Given the diversity of national perspectives, many other national delegations were equally determined to see precisely the opposite. They evidently saw the dramatic explosion of online content as services as a form of colonial exploitation, where a small number of enterprises, located predominately in the United States, were engaged in global enterprises with little or no constraint or balance, resulting in a form of technological exploitation where the benefits of this global network were flowing into a single national economy and everyone else was paying. Individual national interests were effectively powerless to stand up to this new international cartel, and the only way to restore some form of balance would be through the collective action of many nation states. For this reason there was the hope that the next incarnation of ITRs would establish a precedent of talking about the Internet in a manner that was both about content and transmission, which would pave the way for subsequent dialogue on coordinated regulatory actions among nations to find some balance and fairness in this new world international content economy

Obviously these conflicting national aspirations would be challenging to reconcile in a consensus process, and in the end the challenge proved too great.

This was meant to be all about consensus across national delegations. The negotiations were not intended to become a process based on voting and voting blocs, nor was it to be the consequent imposition of outcomes by the majority upon the minority. Yet, as in so many other public sector forums, voting lies at the heart of decision-making. So to abstain from voting, consider all inputs, and somehow meld a commonly acceptable consensus outcome was going to be very tough.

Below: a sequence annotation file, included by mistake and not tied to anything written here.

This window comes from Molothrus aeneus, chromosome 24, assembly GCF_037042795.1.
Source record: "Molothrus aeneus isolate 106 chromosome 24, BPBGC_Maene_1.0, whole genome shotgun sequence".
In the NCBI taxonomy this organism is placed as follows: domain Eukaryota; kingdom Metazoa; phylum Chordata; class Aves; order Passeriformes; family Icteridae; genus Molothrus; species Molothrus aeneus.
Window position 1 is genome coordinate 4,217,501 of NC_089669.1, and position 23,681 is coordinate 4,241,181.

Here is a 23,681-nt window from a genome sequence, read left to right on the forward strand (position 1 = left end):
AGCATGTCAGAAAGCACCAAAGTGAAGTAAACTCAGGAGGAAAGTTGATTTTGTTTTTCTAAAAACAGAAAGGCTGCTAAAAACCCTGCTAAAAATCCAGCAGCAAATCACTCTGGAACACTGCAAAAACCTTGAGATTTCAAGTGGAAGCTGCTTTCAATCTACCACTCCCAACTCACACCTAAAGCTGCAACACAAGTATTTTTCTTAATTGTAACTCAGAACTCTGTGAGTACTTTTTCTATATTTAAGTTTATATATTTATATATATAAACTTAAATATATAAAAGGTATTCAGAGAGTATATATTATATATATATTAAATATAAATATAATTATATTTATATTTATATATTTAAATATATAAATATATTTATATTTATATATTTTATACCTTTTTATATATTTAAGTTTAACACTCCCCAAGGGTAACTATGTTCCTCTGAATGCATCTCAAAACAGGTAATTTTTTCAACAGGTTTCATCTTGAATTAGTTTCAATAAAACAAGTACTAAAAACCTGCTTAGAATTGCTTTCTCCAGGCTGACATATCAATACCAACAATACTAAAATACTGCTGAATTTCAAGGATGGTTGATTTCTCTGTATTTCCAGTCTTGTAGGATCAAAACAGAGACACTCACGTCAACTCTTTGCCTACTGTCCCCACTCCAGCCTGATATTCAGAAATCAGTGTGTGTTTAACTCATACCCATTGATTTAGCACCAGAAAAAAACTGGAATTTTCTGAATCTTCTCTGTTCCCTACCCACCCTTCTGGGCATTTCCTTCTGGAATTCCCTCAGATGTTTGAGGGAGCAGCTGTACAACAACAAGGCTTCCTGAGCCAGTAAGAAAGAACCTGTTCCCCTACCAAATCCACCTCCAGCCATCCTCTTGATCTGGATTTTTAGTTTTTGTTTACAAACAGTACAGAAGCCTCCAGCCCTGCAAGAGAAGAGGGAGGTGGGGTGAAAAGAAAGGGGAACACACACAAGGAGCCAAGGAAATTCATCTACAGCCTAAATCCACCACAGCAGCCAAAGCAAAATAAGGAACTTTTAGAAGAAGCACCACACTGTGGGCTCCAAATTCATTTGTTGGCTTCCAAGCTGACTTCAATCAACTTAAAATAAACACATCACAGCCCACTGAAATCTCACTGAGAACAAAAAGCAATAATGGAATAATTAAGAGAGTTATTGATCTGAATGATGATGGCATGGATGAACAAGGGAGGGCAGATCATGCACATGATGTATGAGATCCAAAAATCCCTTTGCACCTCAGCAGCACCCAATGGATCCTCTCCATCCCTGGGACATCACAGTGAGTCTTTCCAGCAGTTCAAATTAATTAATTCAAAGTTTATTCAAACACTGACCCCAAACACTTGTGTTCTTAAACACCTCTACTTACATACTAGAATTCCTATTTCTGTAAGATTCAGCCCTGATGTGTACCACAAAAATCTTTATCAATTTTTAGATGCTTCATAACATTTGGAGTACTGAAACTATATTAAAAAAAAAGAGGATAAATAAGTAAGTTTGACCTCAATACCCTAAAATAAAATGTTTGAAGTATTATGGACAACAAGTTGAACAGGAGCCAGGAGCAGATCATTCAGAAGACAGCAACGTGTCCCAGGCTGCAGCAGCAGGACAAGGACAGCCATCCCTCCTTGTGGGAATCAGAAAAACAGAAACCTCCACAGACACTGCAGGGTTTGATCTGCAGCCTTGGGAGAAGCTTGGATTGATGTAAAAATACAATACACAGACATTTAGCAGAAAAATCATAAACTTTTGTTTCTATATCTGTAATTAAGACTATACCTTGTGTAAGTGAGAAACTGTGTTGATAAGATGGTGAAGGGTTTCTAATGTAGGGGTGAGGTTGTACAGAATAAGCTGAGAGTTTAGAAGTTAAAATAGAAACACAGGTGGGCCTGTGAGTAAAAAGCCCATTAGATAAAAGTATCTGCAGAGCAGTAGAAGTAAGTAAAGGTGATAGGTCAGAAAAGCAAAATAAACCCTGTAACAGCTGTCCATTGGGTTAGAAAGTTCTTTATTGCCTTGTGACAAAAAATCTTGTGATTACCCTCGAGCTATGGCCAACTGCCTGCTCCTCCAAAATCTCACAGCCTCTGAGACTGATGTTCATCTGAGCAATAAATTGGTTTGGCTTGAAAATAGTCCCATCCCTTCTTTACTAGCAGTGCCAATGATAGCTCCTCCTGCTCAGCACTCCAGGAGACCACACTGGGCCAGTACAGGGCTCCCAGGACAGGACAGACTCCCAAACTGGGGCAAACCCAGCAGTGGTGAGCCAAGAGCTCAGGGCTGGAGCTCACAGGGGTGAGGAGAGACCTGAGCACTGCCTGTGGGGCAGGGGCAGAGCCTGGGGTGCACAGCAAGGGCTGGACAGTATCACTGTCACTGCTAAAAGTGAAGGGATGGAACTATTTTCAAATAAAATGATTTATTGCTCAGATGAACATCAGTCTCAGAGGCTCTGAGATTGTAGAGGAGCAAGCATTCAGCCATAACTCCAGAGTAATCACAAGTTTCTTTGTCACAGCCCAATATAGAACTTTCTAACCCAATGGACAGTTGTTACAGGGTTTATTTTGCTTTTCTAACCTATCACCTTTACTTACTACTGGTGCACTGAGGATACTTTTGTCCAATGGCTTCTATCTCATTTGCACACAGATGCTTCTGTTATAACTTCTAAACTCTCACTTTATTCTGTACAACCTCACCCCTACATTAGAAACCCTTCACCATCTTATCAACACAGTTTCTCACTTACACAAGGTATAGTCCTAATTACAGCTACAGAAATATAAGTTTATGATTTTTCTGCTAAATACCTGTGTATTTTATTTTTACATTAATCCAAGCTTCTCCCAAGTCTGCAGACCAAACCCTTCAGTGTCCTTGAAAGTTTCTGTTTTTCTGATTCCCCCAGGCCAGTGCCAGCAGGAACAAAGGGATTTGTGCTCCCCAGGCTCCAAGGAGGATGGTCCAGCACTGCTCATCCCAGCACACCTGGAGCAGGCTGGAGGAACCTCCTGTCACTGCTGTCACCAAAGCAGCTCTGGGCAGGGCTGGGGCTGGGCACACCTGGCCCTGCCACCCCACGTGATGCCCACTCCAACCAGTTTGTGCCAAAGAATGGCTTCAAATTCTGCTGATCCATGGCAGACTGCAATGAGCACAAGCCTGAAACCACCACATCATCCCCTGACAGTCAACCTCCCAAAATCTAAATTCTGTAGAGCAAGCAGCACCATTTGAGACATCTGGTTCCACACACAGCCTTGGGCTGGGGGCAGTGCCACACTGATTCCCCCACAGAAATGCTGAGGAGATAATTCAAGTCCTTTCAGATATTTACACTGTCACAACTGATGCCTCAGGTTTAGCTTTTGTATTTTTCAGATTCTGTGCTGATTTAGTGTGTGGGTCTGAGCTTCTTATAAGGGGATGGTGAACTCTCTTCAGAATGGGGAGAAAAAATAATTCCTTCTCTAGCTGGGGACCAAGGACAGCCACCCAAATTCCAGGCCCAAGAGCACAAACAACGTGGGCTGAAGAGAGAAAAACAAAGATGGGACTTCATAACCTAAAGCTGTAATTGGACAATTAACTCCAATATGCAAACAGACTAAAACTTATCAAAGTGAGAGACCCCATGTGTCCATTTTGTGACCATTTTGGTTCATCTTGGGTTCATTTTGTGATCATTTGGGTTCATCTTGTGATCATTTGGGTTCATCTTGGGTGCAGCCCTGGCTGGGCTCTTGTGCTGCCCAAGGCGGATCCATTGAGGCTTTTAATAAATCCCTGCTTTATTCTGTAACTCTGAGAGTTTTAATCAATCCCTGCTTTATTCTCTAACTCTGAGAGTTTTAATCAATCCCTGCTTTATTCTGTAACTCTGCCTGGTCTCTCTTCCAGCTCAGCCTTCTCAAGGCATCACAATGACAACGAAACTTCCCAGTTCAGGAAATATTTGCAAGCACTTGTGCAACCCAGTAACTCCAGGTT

The faith in a consensus-based process effectively assumed that the desire to achieve a commonly acceptable (or unacceptable) outcome was considered to be of greater relative importance than the advocacy of national interests by each delegation. This also assumed the result was so critical to the operation of international telecommunications services that a commonly acceptable outcome was necessary. The problem with this assumption was that the 1988 version of the ITRs, which was pretty irrelevant at the time of its drafting, was supremely irrelevant by 2012. A number of delegations were determined to ensure they stayed that way, while others were equally determined these regulations be rewritten in a way that directly addressed today’s environment.

The omens for the WCIT meeting were not fortuitous. Despite assurances from ITU meeting veterans that all this was merely posturing and that consensus would be achieved in the final sessions, slaving away over bracketed text in all night sessions if necessary, the signals from others was that there were substantive differences of position that would not be amenable to compromise.

The WCIT meeting

What ensued was a shambles. Procedurally, the mix of plenary sessions, sudden adjournments and retreat into national delegation huddles, the use of various forms of voting to define a majority position, incorporating resolutions into the final text, and meandering away from a core of telecommunications into a vague mix of subjects that included the Internet’s content and services on the one hand and human rights on the other, all highlighted the failure of the meeting process.